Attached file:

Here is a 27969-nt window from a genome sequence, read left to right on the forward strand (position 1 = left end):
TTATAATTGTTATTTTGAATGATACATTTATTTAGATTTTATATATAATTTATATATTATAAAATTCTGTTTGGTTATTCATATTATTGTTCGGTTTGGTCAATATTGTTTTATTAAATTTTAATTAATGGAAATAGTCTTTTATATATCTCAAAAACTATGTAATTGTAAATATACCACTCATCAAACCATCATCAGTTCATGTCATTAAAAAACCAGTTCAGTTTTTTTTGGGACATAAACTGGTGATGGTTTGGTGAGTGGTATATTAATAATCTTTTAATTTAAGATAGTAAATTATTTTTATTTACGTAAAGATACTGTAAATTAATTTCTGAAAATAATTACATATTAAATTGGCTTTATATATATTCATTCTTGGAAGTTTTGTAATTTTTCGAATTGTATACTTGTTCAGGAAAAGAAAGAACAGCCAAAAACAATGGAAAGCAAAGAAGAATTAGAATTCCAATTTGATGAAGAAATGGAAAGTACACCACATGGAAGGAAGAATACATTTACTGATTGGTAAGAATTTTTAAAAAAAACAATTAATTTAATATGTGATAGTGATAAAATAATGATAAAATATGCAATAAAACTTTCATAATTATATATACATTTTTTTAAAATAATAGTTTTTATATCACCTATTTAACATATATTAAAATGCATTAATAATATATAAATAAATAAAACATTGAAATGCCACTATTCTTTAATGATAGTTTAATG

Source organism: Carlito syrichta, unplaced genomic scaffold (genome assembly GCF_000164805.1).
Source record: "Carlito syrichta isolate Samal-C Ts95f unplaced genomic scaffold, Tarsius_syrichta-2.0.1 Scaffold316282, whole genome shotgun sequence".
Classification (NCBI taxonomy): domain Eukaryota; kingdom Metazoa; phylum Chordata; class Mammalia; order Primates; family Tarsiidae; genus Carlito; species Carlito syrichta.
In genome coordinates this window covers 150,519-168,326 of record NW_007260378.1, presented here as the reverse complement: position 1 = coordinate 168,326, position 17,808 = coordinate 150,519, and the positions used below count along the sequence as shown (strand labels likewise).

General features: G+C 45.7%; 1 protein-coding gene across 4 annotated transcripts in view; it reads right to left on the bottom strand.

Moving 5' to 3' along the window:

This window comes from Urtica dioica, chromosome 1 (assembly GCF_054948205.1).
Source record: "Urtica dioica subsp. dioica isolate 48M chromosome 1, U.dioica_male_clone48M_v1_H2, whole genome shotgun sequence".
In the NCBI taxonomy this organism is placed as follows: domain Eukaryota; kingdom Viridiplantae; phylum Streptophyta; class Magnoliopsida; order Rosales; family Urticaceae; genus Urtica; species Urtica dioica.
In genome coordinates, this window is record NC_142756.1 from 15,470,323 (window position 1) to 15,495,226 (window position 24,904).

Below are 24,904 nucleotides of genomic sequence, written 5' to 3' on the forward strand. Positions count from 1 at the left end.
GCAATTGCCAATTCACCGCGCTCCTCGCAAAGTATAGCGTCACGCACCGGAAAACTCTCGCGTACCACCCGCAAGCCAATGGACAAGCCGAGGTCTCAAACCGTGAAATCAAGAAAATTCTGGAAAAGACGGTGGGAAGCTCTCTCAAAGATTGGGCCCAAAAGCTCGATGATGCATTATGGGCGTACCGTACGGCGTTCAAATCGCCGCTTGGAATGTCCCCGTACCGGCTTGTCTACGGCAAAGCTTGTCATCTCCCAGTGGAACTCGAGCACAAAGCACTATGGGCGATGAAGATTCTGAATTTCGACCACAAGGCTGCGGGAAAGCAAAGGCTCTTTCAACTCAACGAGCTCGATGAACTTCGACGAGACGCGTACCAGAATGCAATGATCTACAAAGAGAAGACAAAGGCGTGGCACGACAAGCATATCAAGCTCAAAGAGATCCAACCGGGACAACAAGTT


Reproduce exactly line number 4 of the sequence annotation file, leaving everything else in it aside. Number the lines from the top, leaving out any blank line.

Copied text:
Source record: "Carlito syrichta isolate Samal-C Ts95f unplaced genomic scaffold, Tarsius_syrichta-2.0.1 Scaffold316282, whole genome shotgun sequence".